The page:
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The Philosophy of the Mind has grown up, like other sciences, from small beginnings. Many propositions, coming too, in many instances, from able writers, have been thrown aside ; truth has been sifted out from the mass of error, until at last a great number of important principles is ascertained. But while it is exceedingly necessary that our youth should be made acquainted with these principles, it is impossible that they should go through with all the complicated discussions which have been held in respect to them. Many of the books in which these discussions are contained have become exceedingly rare; and, if they were not so, no small number of students, who are now in the course of as thorough an education as our country affords, would not be able to purchase them. And besides, by placing before the student a mass of crude and conflicting statements, his mind becomes perplexed. To be able to resolve such a mass into its elements, and to separate truth from error, implies an acquaintance with the laws of the intellect, and a degree of mental discipline, which he is not yet supposed to have acquired; and hence, instead of obtaining much important knowledge, he becomes distrustful of everything.
Now these evils, saying nothing of the loss of time attendant on such a course, are to be remedied in the same way as in other sciences. In other departments of learning, ingenious men discuss points of difficulty; conflicting arguments are accumulated, until the preponderance on one side is such that the question in debate is considered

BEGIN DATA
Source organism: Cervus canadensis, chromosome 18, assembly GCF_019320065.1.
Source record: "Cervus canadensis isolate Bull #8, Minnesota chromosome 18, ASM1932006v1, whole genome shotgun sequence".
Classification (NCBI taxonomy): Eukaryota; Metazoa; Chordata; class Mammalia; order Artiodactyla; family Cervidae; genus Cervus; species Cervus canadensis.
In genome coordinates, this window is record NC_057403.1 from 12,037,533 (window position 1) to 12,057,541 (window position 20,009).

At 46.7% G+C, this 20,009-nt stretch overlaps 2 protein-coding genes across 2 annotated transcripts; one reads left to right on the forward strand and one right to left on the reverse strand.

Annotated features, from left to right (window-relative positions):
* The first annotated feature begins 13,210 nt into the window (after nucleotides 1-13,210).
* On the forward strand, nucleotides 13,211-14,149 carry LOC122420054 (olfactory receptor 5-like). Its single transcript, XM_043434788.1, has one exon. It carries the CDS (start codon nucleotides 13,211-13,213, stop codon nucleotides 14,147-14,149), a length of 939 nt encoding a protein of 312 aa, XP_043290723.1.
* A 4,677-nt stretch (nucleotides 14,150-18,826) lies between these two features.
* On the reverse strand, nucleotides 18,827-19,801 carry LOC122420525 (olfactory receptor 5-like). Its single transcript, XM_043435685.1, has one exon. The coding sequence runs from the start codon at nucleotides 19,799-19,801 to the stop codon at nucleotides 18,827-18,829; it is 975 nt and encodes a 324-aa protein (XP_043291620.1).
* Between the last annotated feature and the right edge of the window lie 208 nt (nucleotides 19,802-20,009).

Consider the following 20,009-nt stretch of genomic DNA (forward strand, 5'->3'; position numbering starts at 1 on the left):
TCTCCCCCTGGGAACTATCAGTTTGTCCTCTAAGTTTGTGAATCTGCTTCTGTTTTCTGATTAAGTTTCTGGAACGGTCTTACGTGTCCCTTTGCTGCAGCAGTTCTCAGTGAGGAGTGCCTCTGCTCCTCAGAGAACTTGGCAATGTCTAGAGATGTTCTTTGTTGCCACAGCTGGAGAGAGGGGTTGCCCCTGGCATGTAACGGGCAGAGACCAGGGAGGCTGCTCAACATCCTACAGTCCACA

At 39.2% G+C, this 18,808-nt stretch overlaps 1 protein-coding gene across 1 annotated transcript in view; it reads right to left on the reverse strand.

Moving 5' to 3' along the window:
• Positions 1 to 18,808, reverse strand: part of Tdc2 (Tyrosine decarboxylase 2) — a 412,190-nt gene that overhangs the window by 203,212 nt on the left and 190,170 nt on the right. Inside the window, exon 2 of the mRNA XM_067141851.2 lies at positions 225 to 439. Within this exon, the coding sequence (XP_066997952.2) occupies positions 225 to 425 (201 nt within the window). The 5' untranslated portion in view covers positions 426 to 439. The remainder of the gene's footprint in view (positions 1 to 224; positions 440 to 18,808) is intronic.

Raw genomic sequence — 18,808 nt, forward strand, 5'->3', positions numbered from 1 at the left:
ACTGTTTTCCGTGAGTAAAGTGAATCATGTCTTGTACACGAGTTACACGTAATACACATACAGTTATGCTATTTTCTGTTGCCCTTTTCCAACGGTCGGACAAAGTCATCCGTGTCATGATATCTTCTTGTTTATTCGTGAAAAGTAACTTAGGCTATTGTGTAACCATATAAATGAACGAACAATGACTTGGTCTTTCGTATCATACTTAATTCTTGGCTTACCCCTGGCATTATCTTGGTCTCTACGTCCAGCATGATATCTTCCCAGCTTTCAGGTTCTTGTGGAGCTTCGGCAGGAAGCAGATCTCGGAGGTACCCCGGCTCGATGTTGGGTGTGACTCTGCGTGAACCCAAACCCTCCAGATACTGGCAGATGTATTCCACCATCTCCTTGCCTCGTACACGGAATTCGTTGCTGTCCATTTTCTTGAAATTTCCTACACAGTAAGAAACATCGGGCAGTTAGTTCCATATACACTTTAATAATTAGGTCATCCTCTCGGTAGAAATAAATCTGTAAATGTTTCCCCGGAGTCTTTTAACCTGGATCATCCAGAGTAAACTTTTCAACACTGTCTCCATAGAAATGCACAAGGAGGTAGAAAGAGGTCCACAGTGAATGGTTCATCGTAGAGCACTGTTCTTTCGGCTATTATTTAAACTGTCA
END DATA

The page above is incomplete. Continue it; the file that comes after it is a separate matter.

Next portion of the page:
settled. Others employ themselves in collecting facts, in classifying them, and in deducing general principles; and when all this is done, the important truths of the science, collected from such a variety of sources, and suitably arranged and expressed, are laid before the student, in order that he may become acquainted with them. And this is what is attempted, to some extent, to be done in the present work, which is an abridgment of a larger work on the same subject. In the larger work, the principles of Eclecticism and Induction, which have just been referred to, are applied on a more extensive scale than in the present. I have been obliged necessarily to exclude from the abridgment many interesting and striking illustrations and facts, and some general philosophical views, which would have had a place if our limits had permitted. I indulge the hope, nevertheless, as the abridgment has been made with no small degree of care, that it will answer the purpose for which it is particularly designed ; viz., the assistance of those youth who need some knowledge of Mental Philosophy, but are not in a situation to prosecute the subject to any great extent.
THOMAS C. UPHAM.
Bowdoin College, May, 1840.
CON T E N T S.
CHAPTER III. S.
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